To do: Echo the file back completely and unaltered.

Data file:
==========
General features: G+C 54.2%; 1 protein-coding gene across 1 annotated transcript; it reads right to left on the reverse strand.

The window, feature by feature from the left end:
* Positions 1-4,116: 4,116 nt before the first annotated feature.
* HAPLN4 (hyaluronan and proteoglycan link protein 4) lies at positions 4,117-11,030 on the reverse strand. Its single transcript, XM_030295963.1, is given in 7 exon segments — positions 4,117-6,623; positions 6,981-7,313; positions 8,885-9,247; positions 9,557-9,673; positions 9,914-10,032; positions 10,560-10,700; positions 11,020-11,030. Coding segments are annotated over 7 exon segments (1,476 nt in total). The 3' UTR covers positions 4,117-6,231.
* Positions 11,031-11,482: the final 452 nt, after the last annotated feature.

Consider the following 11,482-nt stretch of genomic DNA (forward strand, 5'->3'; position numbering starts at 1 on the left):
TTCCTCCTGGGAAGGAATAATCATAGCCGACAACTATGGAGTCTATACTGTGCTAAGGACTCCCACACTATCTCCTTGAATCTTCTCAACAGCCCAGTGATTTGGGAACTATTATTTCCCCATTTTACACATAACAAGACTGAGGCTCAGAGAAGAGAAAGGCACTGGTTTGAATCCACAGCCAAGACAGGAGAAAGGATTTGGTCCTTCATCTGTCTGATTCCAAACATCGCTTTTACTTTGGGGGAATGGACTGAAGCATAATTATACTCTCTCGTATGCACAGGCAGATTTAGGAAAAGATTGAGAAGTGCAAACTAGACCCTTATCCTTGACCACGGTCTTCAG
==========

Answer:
General features: G+C 54.2%; 1 protein-coding gene across 1 annotated transcript; it reads right to left on the reverse strand.

The window, feature by feature from the left end:
* Positions 1-4,116: 4,116 nt before the first annotated feature.
* HAPLN4 (hyaluronan and proteoglycan link protein 4) lies at positions 4,117-11,030 on the reverse strand. Its single transcript, XM_030295963.1, is given in 7 exon segments — positions 4,117-6,623; positions 6,981-7,313; positions 8,885-9,247; positions 9,557-9,673; positions 9,914-10,032; positions 10,560-10,700; positions 11,020-11,030. Coding segments are annotated over 7 exon segments (1,476 nt in total). The 3' UTR covers positions 4,117-6,231.
* Positions 11,031-11,482: the final 452 nt, after the last annotated feature.

Consider the following 11,482-nt stretch of genomic DNA (forward strand, 5'->3'; position numbering starts at 1 on the left):
TTCCTCCTGGGAAGGAATAATCATAGCCGACAACTATGGAGTCTATACTGTGCTAAGGACTCCCACACTATCTCCTTGAATCTTCTCAACAGCCCAGTGATTTGGGAACTATTATTTCCCCATTTTACACATAACAAGACTGAGGCTCAGAGAAGAGAAAGGCACTGGTTTGAATCCACAGCCAAGACAGGAGAAAGGATTTGGTCCTTCATCTGTCTGATTCCAAACATCGCTTTTACTTTGGGGGAATGGACTGAAGCATAATTATACTCTCTCGTATGCACAGGCAGATTTAGGAAAAGATTGAGAAGTGCAAACTAGACCCTTATCCTTGACCACGGTCTTCAG